REVIEW: Holidate

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Holidate: the latest—whitest—Christmas romcom that nobody asked for?

Every year, Netflix churns out more festive films with apparently less thought going into each. The latest addition promises a higher standard of performance from big names like Emma Roberts and Kristin Chenoweth, entertaining content for adult watchers (rated 15), and a fun exploration of holidays other than Christmas. What we receive, however, is sub-par acting, cringey and out-of-place sexual dialogue, and a choppy mash-up of dates that make the whole film feel like a romantic montage, which really could have lasted for five minutes.

Throughout the film’s entirety, it seems that writer Tiffany Paulsen is torn between destroying rom-com stereotypes and submitting to them completely; Sloane (Roberts) defies her family’s expectations by staying single and focusing on her work, yet she is desperately unhappy, “numbing the pain with a vodka”, and relies on constant validation from Jackson (Lacey), a stranger who becomes her ‘platonic’ date for all holiday. The leading man brings nothing new to the table, either: a commitment-phobe with outdated views on acceptable female behaviour and a classic, ‘my body is a temple’ mindset.

With the intention of granting audiences something new, the film focuses on as many major and minor holidays as possible, ultimately giving very little time to any of them; hurried interactions and choppy pacing, paired with poor dialogue, allow few opportunities to engage with the characters and leave viewers disorientated, as though having actually experienced 365 days with few memories to show for it.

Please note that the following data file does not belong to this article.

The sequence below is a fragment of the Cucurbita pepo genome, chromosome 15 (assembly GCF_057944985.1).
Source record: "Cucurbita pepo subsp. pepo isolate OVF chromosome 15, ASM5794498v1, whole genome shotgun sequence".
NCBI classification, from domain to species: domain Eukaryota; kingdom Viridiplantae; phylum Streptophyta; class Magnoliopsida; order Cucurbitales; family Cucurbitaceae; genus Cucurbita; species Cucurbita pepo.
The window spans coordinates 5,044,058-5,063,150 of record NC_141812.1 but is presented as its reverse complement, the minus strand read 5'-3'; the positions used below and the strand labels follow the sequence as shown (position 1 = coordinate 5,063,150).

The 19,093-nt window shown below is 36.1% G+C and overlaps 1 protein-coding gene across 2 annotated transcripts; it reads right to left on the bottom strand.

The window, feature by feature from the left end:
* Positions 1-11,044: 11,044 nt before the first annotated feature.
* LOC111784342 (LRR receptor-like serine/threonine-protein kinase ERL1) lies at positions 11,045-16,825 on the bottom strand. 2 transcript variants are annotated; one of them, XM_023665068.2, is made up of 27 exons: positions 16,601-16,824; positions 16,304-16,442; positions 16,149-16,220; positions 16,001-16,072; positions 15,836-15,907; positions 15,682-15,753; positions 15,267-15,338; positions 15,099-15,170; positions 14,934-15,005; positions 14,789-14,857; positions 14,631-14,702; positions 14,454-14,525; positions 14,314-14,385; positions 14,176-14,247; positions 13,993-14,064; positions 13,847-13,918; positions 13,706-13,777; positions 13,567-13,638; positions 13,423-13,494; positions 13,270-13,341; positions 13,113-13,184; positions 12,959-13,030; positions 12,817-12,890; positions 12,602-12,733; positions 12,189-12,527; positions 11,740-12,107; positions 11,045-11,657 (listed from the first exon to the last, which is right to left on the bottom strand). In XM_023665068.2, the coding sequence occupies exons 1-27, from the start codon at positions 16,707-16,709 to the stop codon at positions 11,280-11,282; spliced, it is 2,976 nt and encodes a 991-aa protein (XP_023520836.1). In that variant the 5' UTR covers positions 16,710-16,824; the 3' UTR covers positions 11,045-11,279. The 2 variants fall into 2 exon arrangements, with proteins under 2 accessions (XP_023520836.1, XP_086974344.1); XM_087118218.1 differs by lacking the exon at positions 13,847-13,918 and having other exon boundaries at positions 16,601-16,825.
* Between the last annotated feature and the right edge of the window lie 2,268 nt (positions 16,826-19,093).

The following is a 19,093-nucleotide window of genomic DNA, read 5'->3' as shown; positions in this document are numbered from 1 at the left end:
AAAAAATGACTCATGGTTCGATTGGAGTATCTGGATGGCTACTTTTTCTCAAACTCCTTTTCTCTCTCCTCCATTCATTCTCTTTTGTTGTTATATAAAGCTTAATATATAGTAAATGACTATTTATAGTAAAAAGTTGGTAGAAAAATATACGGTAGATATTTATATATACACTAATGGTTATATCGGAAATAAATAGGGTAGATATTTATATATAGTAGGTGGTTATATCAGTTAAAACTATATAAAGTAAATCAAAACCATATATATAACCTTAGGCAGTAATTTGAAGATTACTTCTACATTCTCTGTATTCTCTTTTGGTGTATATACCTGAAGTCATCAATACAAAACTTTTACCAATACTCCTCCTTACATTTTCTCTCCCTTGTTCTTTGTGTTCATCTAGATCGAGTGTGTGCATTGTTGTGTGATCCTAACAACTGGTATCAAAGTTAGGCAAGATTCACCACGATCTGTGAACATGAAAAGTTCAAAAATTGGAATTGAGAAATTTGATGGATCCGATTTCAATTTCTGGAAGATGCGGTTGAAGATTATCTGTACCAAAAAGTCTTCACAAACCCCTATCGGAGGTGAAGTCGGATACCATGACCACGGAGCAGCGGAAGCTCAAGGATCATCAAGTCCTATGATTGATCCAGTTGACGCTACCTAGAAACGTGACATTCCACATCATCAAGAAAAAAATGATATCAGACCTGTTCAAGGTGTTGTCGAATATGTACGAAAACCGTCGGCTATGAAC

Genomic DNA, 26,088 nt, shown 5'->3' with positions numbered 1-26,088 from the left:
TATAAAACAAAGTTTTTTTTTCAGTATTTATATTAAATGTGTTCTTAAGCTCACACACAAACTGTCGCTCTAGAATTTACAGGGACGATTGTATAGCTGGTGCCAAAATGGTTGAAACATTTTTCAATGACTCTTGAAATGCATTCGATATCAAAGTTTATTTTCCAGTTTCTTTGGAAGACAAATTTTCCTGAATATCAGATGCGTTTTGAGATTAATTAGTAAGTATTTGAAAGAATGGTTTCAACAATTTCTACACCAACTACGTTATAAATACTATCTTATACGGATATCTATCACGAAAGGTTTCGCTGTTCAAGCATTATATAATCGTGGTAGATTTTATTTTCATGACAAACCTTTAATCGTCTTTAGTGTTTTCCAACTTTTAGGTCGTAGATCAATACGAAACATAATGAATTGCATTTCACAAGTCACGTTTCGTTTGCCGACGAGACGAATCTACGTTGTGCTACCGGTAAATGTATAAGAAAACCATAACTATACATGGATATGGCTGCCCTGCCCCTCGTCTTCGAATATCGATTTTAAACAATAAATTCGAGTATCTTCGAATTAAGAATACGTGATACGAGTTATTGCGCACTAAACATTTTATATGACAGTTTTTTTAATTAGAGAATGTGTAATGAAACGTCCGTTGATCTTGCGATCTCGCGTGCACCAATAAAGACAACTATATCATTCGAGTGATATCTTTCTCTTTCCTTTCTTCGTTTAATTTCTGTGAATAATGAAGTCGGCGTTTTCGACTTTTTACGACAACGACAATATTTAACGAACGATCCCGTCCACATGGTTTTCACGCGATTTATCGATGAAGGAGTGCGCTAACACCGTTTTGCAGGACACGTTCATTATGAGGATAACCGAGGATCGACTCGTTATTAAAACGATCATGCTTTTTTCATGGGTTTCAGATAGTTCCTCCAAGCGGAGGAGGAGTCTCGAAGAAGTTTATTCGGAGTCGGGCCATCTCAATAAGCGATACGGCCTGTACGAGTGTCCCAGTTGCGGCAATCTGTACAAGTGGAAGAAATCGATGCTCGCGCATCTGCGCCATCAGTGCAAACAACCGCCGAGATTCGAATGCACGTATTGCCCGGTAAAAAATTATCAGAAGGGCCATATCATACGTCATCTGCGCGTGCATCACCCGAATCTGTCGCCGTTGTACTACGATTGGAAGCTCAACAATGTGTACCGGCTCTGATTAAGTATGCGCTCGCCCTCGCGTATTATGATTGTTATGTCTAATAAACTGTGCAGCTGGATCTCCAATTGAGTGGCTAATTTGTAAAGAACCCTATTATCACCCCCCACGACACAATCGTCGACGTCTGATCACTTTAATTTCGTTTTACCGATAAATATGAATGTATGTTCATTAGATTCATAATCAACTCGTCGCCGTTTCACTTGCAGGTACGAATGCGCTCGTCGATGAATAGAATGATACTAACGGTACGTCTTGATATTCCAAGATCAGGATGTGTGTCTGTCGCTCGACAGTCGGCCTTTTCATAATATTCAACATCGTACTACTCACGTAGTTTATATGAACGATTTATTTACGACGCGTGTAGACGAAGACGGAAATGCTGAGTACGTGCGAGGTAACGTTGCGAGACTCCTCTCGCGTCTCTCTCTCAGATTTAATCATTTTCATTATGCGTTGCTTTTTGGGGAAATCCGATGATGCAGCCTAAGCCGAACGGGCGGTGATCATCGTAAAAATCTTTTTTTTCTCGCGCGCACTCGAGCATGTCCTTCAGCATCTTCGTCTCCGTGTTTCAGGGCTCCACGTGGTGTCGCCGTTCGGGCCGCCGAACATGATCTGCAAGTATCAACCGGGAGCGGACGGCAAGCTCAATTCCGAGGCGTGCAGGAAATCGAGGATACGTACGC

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Holidate teases a glimmer of interesting material with questionable parenting, revelations of infidelity, and blatant secrecy between couples, but all are swept under the carpet. While these issues could have driven the plot into a more sophisticated and engaging territory, they are hardly mentioned and inconsequential to the predictable love story.

In 2020, viewers expect more diversity on their screens, with wider representation for people of colour and the LGBTQ community. It becomes clear within the first few minutes that this was not a priority for Holidate. Instead, the audience is held hostage by a noticeably white, heteronormative cast, with only three people of colour having any dialogue and each falling into thoughtless, supporting cast stereotypes of their own: the prudish goody-two-shoes, the more boring love interest, and the cringey friend, who drags the film even further into the past with a non-ironic, “Wakanda forever.”

Costume design and makeup stand out as the film’s (perhaps only) crowning glory, providing much inspiration for the viewer’s festive wardrobe. Besides this and some eye-catching neon lighting, amusing musical choices, and heart-warming snowy shots, there are a handful of funny moments that save ‘Holidate’ from being an entirely dull watch.

If Friends with Benefits (2011) or No Strings Attached (2011) were Christmas films, what would they look like? Realistically, nothing new or intelligent. For Christmas-lovers who can see past non-ironic uses of, “Nailed it” in 2020, it’s an enjoyable—not so family-friendly—watch. Otherwise, perhaps save those one-hundred minutes for literally anything else.

Image Credit: Netflix